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The changing culture of collecting

This week I’ve been pondering a possible cultural shift that came to my attention in an unusual way: a call from my mother. After I spent half an hour trying to explain the differences between a smartphone and a cellular phone to her, she asked me an eBay question. An elderly relative of ours just moved into a smaller place and thought it was time to profit from the collectibles she had been buying for decades. However, when she went to a dealer, she was told that her Swarovski crystal animal figures and commemorative plates were worthless. “Nobody wants those anymore,” she was told. My mom asked if they could be sold on eBay. I skimmed the pages of listings, noting how few actual bids were placed. “Nope.”

I visited the Swarovski Kristallwelten on my recent trip. They were sparkly.

I visited the Swarovski Kristallwelten on my recent trip. They were sparkly.

It got me thinking about generational differences in collecting, particularly one type: buying and holding onto new products that are specifically marketed as collectible and with implied or expected value as investments. Commemorative plates or coins, limited edition dolls, figurines, etc. I’m differentiating those from souvenirs and memorabilia, which are reminders of an event or location that was personally experienced, though the owners might hope they appreciate. I’m also separating out collections of antiques or second-hand products, because most of them were not initially sold as collectibles, or collections of anything for personal interest where future value isn’t important to the owner. Flipping collectibles for a profit right after buying them isn’t the same behavior, either.

I’m dealing with a limited sample, but I don’t know anyone in my age group or younger who engages in that sort of collecting. The collectors I know fall into the other groups above; even my friend who carefully protects his action figures isn’t counting on them to increase in value. He enjoys the hunt and displaying them as part of his decor. On the other hand, I know a lot of people — all Americans between the ages of 60 and 85 — who have built up significant collections of items that they may not even enjoy. My relative from the first paragraph has piles of commemorative plates in boxes in her basement. Others have rosy-cheeked Hummels or creepy Precious Moments figurines tucked away in closets and cabinets. Nowadays, buyers for those tend to be in the same age range. It’s not a growing market.

So, why don’t younger people buy new “collectibles” the same way as some Boomers? My husband and I talked about this. He proposed that the last collecting fad to hit Gen X and below was Beanie Babies and that people learned from that bursting bubble (a new book came out about that craze this year, and Slate has a good short article discussing it). Maybe. I wonder if it might have more to do with the speed of technological changes and a shifting worldview.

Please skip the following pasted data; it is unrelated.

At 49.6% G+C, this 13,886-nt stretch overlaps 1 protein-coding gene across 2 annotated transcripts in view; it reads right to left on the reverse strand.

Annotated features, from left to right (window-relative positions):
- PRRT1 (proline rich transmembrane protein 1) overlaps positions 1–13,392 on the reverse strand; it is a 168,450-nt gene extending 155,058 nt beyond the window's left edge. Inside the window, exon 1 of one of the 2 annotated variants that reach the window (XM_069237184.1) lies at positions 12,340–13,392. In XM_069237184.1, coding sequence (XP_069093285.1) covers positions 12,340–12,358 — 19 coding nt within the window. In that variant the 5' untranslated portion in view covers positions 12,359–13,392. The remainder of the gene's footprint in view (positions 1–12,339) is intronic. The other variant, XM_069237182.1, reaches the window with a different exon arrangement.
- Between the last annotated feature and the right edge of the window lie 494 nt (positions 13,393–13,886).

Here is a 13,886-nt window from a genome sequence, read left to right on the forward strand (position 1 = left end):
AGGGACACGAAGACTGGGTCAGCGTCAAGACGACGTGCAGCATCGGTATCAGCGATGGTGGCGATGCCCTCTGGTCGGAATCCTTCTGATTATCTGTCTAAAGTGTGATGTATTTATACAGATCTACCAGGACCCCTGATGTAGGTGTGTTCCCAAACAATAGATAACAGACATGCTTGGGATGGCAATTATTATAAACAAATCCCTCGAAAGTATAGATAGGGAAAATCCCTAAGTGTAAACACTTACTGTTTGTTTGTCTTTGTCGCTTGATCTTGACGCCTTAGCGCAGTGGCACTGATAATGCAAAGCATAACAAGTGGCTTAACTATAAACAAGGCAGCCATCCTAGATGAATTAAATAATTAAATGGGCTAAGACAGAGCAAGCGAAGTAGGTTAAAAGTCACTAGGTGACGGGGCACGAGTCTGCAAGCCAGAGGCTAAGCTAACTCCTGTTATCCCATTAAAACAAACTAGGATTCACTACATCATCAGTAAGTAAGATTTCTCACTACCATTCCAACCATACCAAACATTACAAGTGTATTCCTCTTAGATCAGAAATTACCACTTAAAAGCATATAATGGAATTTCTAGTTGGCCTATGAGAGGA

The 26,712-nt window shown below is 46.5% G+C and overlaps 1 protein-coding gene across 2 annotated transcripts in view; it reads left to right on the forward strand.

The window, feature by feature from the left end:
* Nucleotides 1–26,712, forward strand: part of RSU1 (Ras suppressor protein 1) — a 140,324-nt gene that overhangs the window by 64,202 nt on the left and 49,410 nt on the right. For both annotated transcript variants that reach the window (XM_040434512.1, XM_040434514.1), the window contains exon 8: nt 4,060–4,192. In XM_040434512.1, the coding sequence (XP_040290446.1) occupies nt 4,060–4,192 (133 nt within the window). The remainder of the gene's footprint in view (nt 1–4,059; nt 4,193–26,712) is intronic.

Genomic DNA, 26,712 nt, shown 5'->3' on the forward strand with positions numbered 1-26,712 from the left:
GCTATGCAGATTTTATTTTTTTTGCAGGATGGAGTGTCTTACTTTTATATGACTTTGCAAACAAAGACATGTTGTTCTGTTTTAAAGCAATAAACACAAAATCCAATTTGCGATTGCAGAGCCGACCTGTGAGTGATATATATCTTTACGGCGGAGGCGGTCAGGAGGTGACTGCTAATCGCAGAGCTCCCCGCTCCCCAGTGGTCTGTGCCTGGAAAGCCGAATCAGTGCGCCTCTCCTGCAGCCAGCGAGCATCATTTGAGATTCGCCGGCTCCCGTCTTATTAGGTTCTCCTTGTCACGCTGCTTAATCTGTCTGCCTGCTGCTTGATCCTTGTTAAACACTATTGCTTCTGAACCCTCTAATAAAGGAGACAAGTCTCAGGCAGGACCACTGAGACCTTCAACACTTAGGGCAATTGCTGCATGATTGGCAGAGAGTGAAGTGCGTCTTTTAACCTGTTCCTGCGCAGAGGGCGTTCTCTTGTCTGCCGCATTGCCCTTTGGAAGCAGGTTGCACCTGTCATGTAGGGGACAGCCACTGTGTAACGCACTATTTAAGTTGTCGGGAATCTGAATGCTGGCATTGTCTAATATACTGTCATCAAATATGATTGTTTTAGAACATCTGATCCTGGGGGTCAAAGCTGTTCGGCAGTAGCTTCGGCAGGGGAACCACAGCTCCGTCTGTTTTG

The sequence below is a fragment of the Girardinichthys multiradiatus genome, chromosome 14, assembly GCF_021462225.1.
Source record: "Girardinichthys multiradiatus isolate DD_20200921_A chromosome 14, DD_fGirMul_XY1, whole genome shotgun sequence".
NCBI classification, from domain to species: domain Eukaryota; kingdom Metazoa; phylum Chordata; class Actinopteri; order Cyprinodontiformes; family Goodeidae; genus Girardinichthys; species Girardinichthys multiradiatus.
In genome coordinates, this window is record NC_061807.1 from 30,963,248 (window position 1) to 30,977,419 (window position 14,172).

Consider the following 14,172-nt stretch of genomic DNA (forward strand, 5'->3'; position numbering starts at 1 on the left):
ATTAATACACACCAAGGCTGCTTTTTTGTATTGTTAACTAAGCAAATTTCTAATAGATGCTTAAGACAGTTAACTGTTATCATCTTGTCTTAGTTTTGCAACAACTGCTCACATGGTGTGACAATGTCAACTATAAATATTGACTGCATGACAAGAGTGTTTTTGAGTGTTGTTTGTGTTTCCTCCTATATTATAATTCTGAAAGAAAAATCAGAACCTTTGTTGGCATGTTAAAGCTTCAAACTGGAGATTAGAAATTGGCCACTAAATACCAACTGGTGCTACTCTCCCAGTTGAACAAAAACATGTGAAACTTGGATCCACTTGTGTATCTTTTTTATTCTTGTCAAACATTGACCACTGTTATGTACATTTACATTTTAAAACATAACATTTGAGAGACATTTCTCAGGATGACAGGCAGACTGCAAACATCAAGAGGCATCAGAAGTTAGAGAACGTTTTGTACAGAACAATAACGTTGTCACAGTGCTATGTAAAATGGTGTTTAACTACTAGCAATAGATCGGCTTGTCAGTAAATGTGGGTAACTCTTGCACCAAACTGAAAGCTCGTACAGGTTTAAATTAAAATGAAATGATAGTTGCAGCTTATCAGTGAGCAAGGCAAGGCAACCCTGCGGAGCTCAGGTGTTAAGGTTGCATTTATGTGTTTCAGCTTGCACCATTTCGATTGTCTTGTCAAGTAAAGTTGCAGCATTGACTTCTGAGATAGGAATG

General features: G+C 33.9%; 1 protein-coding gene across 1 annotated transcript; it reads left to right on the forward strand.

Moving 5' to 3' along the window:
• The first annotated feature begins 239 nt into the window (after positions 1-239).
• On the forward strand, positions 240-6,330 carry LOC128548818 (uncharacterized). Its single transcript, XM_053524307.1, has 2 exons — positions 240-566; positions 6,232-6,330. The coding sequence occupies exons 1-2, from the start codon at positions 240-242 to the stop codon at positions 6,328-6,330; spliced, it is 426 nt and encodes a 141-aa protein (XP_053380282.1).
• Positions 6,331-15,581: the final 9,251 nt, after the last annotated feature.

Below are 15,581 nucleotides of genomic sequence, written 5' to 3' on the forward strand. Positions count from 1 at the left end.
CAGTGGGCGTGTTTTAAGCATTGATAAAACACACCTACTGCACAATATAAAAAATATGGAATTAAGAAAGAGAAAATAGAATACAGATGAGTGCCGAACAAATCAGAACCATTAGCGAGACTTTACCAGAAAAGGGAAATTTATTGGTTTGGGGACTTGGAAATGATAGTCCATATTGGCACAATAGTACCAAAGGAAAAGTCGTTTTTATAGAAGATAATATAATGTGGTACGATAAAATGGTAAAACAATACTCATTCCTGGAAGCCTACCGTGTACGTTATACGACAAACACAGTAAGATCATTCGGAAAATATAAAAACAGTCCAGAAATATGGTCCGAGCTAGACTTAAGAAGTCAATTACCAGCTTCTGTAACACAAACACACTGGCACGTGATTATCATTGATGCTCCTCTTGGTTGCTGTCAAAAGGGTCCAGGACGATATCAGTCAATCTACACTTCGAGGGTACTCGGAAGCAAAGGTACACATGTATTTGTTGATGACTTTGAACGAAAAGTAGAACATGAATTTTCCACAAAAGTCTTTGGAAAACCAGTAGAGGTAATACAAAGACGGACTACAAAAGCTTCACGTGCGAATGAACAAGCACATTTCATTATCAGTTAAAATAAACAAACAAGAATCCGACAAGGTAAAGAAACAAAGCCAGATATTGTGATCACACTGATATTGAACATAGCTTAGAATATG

The speed of obsolescence in the last few decades reinforces the idea that things will lose value. I’ve been around long enough to see my treasured childhood vinyl LPs supplanted by cassette tapes, then by CDs, and then digital files. My Sony Walkman was replaced by a Discman and then replaced by smaller and smaller MP3 players. The computer that cost me two months’ salary in 1996 was useless before I had to worry about Y2K. We can choose to spend a lot of money on a new iPhone, but we’re not planning to resell it for a profit in twenty years. We know that we’re really buying two or three years of use before we’ll want the next model. With the housing bubble, we learned that even real estate — long considered a safe, steady investment — can lose significant value.

I think there’s also a growing anti-materialist feeling. While it might be a minority attitude, it can be seen in the maker and craft movement, tiny house trend, and the popularity of articles about simplifying and removing clutter. Those were characteristics of hippies when I was a kid; now they cross subcultural and economic lines. Combine that with more environmental awareness (reduce, reuse, recycle), the importance of authenticity to Millennials, unsure financial times, partnering/marrying after age 30 instead of earlier, having fewer children who might inherit collectibles, and I have a hard time imagining a 28 year old stashing away commemorative plates.

There’s the other side to consider, as well. Why did/do Boomers buy into the notion of manufactured collectibles? All I can do is speculate, but clearly I’m not averse to doing that! I wonder if the financially conservative attitudes of their parents, who went through wartimes and the Great Depression, mixed with the increased affluence of Boomers to create some strange attitudes. Being raised with a knowledge of frugality and the need to save, but having more disposable income? Perhaps the expectation of future profit provided justification for buying. That goes hand in hand with using discounts and sales as an excuse to buy more things.